Some 10 years later, Marco is apprenticed to Chandresh Christophe Lefèvre, a theatrical producer enamored of lavish spectacles. Chandresh has gathered together a group of people to help him design an extravagant circus:

“More than a circus, really, like no circus anyone has ever seen. Not a single large tent but a multitude of tents, each with a particular exhibition. No elephants or clowns. No, something more refined than that. Nothing commonplace. This will be different, this will be an utterly unique experience, a feast for the senses. Theatrics sans theater, an immersive entertainment.”

This circus, Marco knows, will be the stage on which the competition to which he, like Celia, has been bound.

Acts for the circus are auditioned. On the day of the tryouts for illusionists, Marco comes face to face with Celia, who has become impossibly beautiful and enchanting. She too recognizes the circus as part of the competition, but though Marco immediately identifies her as his rival, Celia remains unaware of his identity a while longer. The two provide various attractions for the circus, building on and responding to each other’s work, and (of course!) falling in love. Their feelings pose a problem not only for the two of them, given the apparently lethal stakes of the game to which they have been committed, but for all those connected to the circus. In the meantime, in 1902, an American boy named Bailey is dreaming of escaping his life on his parents’ apple farm when the circus sets down in his town. (The novel’s short sections are carefully labeled according to time and place, but despite this apparent dedication to chronology, it’s bafflingly narrated in the present tense.)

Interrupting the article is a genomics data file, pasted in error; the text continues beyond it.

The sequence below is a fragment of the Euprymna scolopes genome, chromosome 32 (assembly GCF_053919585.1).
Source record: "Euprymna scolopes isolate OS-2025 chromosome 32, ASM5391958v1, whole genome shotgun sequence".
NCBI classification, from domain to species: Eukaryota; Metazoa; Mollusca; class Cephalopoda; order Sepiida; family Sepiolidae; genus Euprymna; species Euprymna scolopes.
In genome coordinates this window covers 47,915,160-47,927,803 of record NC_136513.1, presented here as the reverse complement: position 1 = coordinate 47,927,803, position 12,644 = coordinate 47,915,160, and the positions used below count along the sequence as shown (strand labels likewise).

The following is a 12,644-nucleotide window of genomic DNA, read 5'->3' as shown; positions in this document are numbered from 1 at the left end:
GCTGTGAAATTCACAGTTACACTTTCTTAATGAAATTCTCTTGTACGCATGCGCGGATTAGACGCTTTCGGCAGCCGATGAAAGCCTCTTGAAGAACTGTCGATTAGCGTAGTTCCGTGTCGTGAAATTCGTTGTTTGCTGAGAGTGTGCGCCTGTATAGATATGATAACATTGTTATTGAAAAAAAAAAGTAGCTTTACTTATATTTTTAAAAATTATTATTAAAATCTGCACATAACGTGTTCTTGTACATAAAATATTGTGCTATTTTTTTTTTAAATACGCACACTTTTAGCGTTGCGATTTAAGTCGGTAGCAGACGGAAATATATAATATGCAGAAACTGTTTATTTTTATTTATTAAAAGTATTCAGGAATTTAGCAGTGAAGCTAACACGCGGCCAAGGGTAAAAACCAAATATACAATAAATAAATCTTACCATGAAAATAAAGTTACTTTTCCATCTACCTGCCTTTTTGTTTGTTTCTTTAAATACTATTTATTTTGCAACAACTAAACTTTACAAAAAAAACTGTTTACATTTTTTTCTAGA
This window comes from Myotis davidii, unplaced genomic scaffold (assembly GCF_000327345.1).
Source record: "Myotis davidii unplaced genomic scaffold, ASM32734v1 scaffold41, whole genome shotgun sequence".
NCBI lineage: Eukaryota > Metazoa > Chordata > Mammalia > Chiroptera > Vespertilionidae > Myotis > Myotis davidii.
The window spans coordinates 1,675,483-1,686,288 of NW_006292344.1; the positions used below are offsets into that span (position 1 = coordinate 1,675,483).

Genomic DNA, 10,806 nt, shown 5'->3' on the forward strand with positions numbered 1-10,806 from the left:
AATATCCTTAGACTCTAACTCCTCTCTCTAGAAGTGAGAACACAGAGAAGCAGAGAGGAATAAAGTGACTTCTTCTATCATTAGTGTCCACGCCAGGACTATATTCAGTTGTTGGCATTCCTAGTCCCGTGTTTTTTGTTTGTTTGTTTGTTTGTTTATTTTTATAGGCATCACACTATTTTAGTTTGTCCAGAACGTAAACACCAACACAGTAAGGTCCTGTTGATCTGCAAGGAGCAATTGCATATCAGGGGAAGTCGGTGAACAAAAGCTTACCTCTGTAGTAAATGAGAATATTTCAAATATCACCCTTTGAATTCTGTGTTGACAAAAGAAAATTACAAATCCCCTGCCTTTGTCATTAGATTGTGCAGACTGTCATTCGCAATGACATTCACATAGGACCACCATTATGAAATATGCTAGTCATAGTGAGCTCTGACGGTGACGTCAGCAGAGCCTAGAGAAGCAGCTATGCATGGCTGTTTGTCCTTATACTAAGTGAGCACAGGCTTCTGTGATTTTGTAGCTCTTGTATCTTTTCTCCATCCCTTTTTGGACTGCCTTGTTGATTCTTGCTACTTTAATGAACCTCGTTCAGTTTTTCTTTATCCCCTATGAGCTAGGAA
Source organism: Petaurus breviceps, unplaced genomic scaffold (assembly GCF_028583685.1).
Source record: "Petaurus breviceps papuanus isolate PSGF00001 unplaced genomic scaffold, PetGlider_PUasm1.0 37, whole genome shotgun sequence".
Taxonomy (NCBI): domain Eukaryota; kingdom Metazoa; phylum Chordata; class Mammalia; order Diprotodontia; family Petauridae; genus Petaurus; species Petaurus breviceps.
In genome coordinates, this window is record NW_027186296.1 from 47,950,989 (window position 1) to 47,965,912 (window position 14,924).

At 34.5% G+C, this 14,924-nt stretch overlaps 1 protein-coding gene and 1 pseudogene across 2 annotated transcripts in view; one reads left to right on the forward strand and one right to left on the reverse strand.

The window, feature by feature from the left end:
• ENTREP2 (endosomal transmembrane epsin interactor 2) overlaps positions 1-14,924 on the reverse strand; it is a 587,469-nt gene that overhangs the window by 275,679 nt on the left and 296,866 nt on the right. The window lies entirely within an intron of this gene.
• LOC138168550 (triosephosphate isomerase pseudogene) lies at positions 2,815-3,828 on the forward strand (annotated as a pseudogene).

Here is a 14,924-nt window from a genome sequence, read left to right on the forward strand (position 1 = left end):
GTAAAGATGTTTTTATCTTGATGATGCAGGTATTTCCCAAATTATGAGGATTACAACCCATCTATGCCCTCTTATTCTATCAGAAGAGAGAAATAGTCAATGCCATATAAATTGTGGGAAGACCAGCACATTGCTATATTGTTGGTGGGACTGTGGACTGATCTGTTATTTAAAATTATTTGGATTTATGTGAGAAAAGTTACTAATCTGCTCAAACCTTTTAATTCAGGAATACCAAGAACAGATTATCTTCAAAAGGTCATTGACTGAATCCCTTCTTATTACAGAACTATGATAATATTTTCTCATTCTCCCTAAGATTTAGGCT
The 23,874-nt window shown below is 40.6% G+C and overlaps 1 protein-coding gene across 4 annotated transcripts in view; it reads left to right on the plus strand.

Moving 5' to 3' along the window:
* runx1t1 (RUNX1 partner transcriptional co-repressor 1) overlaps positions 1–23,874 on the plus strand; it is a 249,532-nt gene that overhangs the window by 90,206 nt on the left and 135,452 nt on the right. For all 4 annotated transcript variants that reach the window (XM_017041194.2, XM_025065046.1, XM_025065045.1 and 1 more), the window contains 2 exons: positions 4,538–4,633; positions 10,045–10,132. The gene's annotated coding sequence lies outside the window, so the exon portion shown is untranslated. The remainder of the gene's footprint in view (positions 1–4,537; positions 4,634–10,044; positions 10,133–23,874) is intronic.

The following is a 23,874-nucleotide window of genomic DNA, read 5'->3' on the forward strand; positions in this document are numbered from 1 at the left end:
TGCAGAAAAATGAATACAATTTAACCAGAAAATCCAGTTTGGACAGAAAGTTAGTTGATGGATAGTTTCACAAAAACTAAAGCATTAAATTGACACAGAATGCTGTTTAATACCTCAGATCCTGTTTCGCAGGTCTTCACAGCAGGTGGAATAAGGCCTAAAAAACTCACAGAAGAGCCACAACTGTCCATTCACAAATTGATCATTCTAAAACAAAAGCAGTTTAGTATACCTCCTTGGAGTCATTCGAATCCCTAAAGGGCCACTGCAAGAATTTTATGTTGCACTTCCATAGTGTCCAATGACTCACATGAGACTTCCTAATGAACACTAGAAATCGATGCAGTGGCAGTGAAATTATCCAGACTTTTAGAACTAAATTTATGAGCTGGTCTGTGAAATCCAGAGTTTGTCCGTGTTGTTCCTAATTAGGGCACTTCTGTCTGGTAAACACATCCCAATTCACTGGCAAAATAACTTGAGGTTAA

Given that Bailey’s story intercuts the story of the circus’s development and the growing love between Celia and Marco, there can be little doubt that Bailey will play a key role in the resolution, which in itself is never really doubtful. The Night Circus isn’t the sort of book to leave its lovers sundered or its readers uncertain about true love. Ultimately, the novel is less about the supernatural or magic and far more about a particular type of romance. (That the film rights have been bought by Summit Entertainment, the producers of the Twilight movies—a fact repeatedly touted in the publicity materials—should give you some fair sense of the specific type.) Leaving the matter of whether the illusions of the sort perfected by Celia and Marco are a matter of something mystical and inborn or simply the result of extensive practice frustratingly vague, The Night Circus concerns itself instead with the enchantment of forbidden love. But Marco and Celia are no Romeo and Juliet; we know they are mad for each other, because we are told they are. Their passion is a sleight-of-hand.

Morgenstern, who’s also an artist, is proficient with the novel’s visuals, and these visuals handily dress up an otherwise predictable tale. The Night Circus builds anticipation, but like most magic acts, it relies too much on distraction, on the willful suspension of disbelief. Its spell is dependent on the reader’s need to be enchanted. If the circus means to make the visitor “no longer certain which side of the fence is the dream,” it’s mostly because the visitor is an inveterate dreamer.

Erin Morgenstern The Night Circus will be released on September 13 by Doubleday. To purchase it, click here.